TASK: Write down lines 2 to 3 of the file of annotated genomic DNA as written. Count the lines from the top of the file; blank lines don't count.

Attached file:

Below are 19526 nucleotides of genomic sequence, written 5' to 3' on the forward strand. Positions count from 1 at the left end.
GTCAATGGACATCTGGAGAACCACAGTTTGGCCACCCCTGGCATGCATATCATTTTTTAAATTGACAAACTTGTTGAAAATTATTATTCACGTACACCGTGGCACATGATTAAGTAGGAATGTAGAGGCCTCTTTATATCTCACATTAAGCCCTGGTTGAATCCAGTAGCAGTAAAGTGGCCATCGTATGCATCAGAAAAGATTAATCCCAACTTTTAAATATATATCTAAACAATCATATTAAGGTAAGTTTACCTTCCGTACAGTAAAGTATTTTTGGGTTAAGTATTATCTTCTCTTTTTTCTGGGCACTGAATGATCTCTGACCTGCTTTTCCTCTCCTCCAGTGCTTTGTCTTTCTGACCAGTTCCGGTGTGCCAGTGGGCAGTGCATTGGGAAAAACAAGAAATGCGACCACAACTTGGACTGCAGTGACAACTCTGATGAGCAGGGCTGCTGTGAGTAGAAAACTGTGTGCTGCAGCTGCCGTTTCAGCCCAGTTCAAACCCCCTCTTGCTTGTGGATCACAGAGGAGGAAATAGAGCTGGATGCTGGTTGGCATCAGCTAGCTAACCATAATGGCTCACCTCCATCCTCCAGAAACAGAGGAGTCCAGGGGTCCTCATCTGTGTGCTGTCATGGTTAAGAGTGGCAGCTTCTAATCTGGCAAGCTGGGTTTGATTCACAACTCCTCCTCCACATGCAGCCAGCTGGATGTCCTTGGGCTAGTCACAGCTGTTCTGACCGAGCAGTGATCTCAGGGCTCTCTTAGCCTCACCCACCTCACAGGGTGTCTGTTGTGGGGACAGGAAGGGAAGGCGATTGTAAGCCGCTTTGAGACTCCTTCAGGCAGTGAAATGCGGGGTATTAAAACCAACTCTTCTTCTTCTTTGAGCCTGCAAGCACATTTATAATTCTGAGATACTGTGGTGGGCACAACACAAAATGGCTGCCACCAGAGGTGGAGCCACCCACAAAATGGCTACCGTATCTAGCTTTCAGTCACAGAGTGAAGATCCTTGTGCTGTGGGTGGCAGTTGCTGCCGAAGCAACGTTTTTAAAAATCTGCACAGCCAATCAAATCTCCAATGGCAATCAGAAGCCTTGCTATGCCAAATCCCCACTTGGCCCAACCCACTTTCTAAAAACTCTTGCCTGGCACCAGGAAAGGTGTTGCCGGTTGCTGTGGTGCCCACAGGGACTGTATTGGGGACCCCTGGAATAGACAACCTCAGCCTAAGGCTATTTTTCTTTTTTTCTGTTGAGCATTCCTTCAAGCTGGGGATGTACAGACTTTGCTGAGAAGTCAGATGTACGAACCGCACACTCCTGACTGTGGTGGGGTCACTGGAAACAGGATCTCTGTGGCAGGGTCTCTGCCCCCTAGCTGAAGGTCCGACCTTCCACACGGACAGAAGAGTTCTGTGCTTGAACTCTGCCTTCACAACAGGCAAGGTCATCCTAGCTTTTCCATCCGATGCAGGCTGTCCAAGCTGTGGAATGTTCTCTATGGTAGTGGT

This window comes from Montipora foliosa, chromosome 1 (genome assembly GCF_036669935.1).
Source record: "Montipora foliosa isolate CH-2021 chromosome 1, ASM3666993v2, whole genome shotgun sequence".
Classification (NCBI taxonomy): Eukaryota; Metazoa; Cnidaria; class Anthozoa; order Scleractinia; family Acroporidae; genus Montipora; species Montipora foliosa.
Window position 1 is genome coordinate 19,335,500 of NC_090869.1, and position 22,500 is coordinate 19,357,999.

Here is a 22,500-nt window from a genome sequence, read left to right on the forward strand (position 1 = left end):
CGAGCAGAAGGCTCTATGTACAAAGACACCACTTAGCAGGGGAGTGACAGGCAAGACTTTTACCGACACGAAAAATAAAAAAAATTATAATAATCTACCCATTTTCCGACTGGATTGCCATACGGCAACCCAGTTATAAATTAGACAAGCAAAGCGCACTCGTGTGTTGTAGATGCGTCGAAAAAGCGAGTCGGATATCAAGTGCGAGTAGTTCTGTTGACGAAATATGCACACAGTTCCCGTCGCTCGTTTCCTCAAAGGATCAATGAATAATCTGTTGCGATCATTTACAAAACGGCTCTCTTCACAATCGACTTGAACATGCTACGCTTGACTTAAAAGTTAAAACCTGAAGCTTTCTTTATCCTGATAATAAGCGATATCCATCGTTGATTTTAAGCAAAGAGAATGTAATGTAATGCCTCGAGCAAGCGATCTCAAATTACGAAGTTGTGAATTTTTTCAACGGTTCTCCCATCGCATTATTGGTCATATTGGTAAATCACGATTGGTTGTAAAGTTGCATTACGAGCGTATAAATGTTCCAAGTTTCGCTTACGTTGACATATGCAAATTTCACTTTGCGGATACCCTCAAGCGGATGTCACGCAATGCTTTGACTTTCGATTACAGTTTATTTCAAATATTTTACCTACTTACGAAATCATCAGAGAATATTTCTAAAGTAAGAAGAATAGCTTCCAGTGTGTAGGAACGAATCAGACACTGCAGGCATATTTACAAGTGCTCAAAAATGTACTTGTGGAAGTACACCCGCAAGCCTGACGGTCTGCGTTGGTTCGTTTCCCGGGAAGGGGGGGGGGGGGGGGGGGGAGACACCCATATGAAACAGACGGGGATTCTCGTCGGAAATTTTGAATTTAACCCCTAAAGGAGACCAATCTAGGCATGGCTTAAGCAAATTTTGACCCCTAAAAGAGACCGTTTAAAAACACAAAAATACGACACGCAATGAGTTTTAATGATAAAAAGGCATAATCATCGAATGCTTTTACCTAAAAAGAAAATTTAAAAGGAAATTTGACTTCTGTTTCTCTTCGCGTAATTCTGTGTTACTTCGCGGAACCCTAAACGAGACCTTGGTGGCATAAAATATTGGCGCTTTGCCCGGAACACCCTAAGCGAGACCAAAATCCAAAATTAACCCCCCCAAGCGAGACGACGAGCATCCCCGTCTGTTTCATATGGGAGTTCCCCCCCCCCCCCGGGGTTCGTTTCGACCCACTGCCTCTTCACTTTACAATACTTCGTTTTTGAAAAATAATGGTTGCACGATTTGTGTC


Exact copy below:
GTCAATGGACATCTGGAGAACCACAGTTTGGCCACCCCTGGCATGCATATCATTTTTTAAATTGACAAACTTGTTGAAAATTATTATTCACGTACACCGTGGCACATGATTAAGTAGGAATGTAGAGGCCTCTTTATATCTCACATTAAGCCCTGGTTGAATCCAGTAGCAGTAAAGTGGCCATCGTATGCATCAGAAAAGATTAATCCCAACTTTTAAATATATATCTAAACAATCATATTAAGGTAAGTTTACCTTCCGTACAGTAAAGTATTTTTGGGTTAAGTATTATCTTCTCTTTTTTCTGGGCACTGAATGATCTCTGACCTGCTTTTCCTCTCCTCCAGTGCTTTGTCTTTCTGACCAGTTCCGGTGTGCCAGTGGGCAGTGCATTGGGAAAAACAAGAAATGCGACCACAACTTGGACTGCAGTGACAACTCTGATGAGCAGGGCTGCTGTGAGTAGAAAACTGTGTGCTGCAGCTGCCGTTTCAGCCCAGTTCAAACCCCCTCTTGCTTGTGGATCACAGAGGAGGAAATAGAGCTGGATGCTGGTTGGCATCAGCTAGCTAACCATAATGGCTCACCTCCATCCTCCAGAAACAGAGGAGTCCAGGGGTCCTCATCTGTGTGCTGTCATGGTTAAGAGTGGCAGCTTCTAATCTGGCAAGCTGGGTTTGATTCACAACTCCTCCTCCACATGCAGCCAGCTGGATGTCCTTGGGCTAGTCACAGCTGTTCTGACCGAGCAGTGATCTCAGGGCTCTCTTAGCCTCACCCACCTCACAGGGTGTCTGTTGTGGGGACAGGAAGGGAAGGCGATTGTAAGCCGCTTTGAGACTCCTTCAGGCAGTGAAATGCGGGGTATTAAAACCAACTCTTCTTCTTCTTTGAGCCTGCAAGCACATTTATAATTCTGAGATACTGTGGTGGGCACAACACAAAATGGCTGCCACCAGAGGTGGAGCCACCCACAAAATGGCTACCGTATCTAGCTTTCAGTCACAGAGTGAAGATCCTTGTGCTGTGGGTGGCAGTTGCTGCCGAAGCAACGTTTTTAAAAATCTGCACAGCCAATCAAATCTCCAATGGCAATCAGAAGCCTTGCTATGCCAAATCCCCACTTGGCCCAACCCACTTTCTAAAAACTCTTGCCTGGCACCAGGAAAGGTGTTGCCGGTTGCTGTGGTGCCCACAGGGACTGTATTGGGGACCCCTGGAATAGACAACCTCAGCCTAAGGCTATTTTTCTTTTTTTCTGTTGAGCATTCCTTCAAGCTGGGGATGTACAGACTTTGCTGAGAAGTCAGATGTACGAACCGCACACTCCTGACTGTGGTGGGGTCACTGGAAACAGGATCTCTGTGGCAGGGTCTCTGCCCCCTAGCTGAAGGTCCGACCTTCCACACGGACAGAAGAGTTCTGTGCTTGAACTCTGCCTTCACAACAGGCAAGGTCATCCTAGCTTTTCCATCCGATGCAGGCTGTCCAAGCTGTGGAATGTTCTCTATGGTAGTGGT

This window comes from Montipora foliosa, chromosome 1 (genome assembly GCF_036669935.1).